Look at the odds and talk to more surgeons. Check the nomograms. I believe you'd see that nerve sparing would be the approach. There's a good chance that the cancer could be wholly contained. Expect some incontinence symptoms that can be easily dealt with as things heal up. Expect some level of ED that is eminently treatable. I really don't think you're facing 100% incontinence and impotence.
Your biggest challenge appears to be interviewing surgeons to find one that you like and trust with a lot of surgeries behind them. My preference was standard, not robotic, surgery, but that's another discussion. Either way I agree with your choice of surgery rather than radiation as step one.
To paraphrase someone who posted here, I believe, some time ago; research and interview and document and review your findings diligently, you will know when you circle the trail and are not learning anything new. At that point your choice - and decision - will be clear.
Make careful notes about your journey, and make sure you're physically active to build up strength, resilience, and fitness.
Remember the larger risks in life that dwarf a prostate cancer diagnosis at an early stage. I think many of us lose sight of the big picture. Not wearing seatbelts, driving while impaired, cigarette smoking, substance abuse, inadequate sleep, obesity, high cholesterol, high blood pressure, undiagnosed diabetes, and lack of exercise will all conspire to do FAR more damage and check us out of the picture sooner than a treatable early-stage cancer. Just my opinion.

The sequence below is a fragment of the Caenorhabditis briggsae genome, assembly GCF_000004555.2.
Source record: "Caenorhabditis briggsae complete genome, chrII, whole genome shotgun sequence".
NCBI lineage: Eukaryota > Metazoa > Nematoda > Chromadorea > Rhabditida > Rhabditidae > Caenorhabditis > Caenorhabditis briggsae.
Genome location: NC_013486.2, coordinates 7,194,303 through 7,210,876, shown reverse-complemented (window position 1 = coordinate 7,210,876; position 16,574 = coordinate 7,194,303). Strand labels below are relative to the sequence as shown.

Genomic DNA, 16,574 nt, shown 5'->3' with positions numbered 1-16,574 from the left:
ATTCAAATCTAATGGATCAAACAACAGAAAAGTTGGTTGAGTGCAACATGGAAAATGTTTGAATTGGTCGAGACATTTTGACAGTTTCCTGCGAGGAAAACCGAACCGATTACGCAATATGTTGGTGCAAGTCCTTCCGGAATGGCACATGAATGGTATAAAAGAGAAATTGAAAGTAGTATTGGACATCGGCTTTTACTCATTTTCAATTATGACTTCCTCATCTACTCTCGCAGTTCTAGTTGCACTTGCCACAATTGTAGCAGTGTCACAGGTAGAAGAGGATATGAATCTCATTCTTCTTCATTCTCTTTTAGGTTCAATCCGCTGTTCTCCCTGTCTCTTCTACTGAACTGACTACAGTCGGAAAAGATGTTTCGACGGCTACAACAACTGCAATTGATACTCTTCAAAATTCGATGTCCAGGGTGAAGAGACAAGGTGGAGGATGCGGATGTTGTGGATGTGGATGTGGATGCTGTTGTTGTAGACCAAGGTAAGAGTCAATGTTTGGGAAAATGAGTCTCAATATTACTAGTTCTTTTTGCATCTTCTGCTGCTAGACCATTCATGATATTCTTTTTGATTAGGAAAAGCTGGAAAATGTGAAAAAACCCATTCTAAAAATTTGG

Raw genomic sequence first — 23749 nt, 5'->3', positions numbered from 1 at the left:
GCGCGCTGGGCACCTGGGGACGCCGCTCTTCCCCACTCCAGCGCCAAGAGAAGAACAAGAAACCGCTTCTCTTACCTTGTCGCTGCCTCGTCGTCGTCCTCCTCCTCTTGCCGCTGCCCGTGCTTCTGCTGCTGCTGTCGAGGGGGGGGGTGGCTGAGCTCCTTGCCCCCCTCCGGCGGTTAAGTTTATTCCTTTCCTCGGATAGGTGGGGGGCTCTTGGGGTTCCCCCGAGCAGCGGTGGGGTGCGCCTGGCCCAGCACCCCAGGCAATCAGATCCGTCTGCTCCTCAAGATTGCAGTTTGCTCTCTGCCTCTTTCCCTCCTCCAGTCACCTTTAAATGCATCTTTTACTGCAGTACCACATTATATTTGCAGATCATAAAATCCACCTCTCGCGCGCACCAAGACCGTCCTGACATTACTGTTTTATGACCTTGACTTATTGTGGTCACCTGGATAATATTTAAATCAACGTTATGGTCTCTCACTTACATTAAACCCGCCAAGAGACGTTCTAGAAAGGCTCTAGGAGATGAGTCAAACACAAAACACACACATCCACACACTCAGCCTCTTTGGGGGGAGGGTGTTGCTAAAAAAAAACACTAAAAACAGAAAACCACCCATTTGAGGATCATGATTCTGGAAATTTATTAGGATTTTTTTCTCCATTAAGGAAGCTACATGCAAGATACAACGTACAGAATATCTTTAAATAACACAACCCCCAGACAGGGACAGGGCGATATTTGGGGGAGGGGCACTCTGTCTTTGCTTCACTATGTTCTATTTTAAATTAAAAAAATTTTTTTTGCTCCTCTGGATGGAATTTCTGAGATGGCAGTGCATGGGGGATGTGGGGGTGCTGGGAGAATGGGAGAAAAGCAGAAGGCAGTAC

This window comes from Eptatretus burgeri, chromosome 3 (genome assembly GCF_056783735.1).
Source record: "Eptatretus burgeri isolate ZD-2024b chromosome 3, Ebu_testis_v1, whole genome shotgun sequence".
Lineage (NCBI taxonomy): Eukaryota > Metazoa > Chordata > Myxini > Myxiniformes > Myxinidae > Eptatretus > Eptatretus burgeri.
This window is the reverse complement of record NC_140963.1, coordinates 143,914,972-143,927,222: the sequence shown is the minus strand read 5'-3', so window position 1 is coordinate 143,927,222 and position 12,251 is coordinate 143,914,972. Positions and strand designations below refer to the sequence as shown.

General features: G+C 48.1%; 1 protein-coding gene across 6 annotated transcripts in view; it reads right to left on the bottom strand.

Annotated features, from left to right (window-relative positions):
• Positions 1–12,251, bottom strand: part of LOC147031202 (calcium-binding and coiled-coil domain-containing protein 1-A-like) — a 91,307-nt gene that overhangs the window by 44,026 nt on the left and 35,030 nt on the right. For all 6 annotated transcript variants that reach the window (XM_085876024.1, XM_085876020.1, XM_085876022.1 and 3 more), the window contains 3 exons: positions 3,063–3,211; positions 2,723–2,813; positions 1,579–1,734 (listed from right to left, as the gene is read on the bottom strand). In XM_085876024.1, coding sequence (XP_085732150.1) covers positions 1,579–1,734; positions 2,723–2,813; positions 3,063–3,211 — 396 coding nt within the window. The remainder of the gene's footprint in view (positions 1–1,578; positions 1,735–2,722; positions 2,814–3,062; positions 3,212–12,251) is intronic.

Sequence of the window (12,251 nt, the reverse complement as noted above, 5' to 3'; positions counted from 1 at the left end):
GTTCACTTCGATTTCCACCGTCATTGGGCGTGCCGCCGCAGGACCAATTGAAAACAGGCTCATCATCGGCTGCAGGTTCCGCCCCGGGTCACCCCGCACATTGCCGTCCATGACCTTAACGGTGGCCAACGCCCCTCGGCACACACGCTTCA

Age 48 at diagnosis and surgery
5'8", 220 lbs., overall very good health
Oct. 2007 - 4.25 PSA score from Wellness Exam at work
Dec. 2007 - 1st prostate DRE, results normal; some BPH, no infections, no other symptoms
Jan. 2008 - 4.15 PSA score, 15 Free PSA score (done before biopsy)
Jan. 2008 - biopsy done; stage T1c, Gleason 3+3 in 2 of 10 cores, one 3% and one 5%
Jan. 2008 through March 2008 - researched options, searched for surgeon, decided on standard RRP surgery
April 2008 - June 2008 took care of family, job, lawn; went fishing
June 2008 - nerve-sparing RRP. Catheter stayed in for 11 days.
--2 lymph nodes removed & tested, both fine
--adenocarcinoma confirmed, still Gleason 3+3
--tumor volume 15-20% of prostate, tumor present in both lobes
--capsular penetration, but not perforation
--clean margins & seminal vesicles
--31.6 gram prostate is gone!
--both nerves spared
--Used 39 pads over the 5 weeks following during the day, no pads & dry at night
--IC "drops" only when sneezing, lifting, or moving awkwardly during those weeks
--Went without pads starting 7-30-08 all day, saving remaining 13 pads for family gag gift
--Balance of 2008 slight IC sensations only while sneezing when lifting something awkwardly
--No continence issues throughout 2009, staying 100% dry under all circumstances!
--enjoyed most of one vial of Trimix as prescribed starting in early August 2008
--Trimix no longer really needed now (Fall of 2009) with a little help
--vial is still in fridge (nudge nudge, wink wink)
--followup PSA's at 3 mos. and 1 yr. both undetectable